When the novice planner is asked about the purpose of event design the answer is typically to make the room look good and create a pleasant environment. A fine answer, but is that really all there is to effective event design?
“Not at all, event design should be all encompassing and have purpose which is generally to create an environment that conveys the message and the theme of the event while staying true to the program’s overall objectives. Whether the event is a celebration, awards ceremony, meal function, workshop or general session there is always a message that needs to be conveyed. The audience does not solely listen with their ears, but they also ‘listen’ with their sight, their sense of smell, their touch, and sometimes even their sense of taste. Successful event design encompasses all the senses to produce an environment that clearly conveys the message of the program and achieves the goals. It is about engagement not simply making the room look good,” explains Alexander deHilster, Senior Event Designer with Meetings & Incentives Worldwide.
At M&IW, Alexander and his team work collaboratively with our clients and event design partners to do exactly that. In the true collective spirit of M&IW, we asked one of our long-term event design partners to provide some additional insight on effective event design.
Timot McGonagle, Senior Event Designer of Kehoe Designs, reiterated Alexander’s point with the following thoughts and tips:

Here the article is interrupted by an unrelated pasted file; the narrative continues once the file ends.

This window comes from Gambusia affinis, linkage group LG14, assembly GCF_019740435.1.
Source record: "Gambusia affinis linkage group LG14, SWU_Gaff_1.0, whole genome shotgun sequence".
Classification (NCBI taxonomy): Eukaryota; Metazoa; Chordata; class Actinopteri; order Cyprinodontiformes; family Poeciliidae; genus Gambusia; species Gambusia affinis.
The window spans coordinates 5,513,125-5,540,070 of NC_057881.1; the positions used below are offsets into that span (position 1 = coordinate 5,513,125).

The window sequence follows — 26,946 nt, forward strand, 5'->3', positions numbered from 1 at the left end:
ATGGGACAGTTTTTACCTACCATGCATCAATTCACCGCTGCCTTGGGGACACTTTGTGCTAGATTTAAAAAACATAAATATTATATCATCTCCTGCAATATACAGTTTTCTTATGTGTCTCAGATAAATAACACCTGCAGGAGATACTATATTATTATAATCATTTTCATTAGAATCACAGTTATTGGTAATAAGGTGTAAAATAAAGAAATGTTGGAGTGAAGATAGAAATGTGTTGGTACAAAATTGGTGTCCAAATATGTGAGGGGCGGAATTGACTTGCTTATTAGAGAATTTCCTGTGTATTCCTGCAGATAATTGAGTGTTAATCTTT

The Benefits of Effective Event Design:
1. Creates an emotional attachment that produces a more permanent and lasting impression on the guests ultimately creating greater return on experience for the guests.
2. Allows the guest to feel physically part of the event while it is happening evoking the important emotional connection with every event.
3. Increases learning and aids with retention since all the attendees’ senses are engaged they can hold attention longer resulting in increased retention overall.
4. Clearly conveys the message of the event and leaves no room for interpretation.
When asked about how to attack effect event design, Timot gave the following response. “Current trends lean toward an immersive experience. Boundaries between individual event disciplines are very blurry. For instance, we see more and more that audio visual, décor, food & beverage all play a role in event design. A screen is no longer solely used to communicate content, but can be a visual work of art or message board for the program’s objectives. True event design is working in a cohesive manner and blending all facets of the event to reach the objective.”
Alexander and Timot also both agree that it is best to be in close contact with the client to discover goals and request all materials on event from graphic support, theme, messaging, and anything else that can inspire the design. Ultimately the design reflects the nuances of the message.
Do’s and Don’ts from our Senior Event Designers include:
1. Do conduct a site visit before designing. Each project has its own energy as does every space. Immersed in the actual venue helps to bring out the creative vision.
2. Do make every detail count! Find a few details and layer them for a more cohesive event.
3. Do Utilize elements that will play to all the senses.
4. Do hire professionals to get the most value out of your investment.
5. Don’t make event design an afterthought. Bring all the team players together early in the process.
6. Don’t forget to discuss budget up front. There are many ways to approach event design. And, budget often determines the right path to start.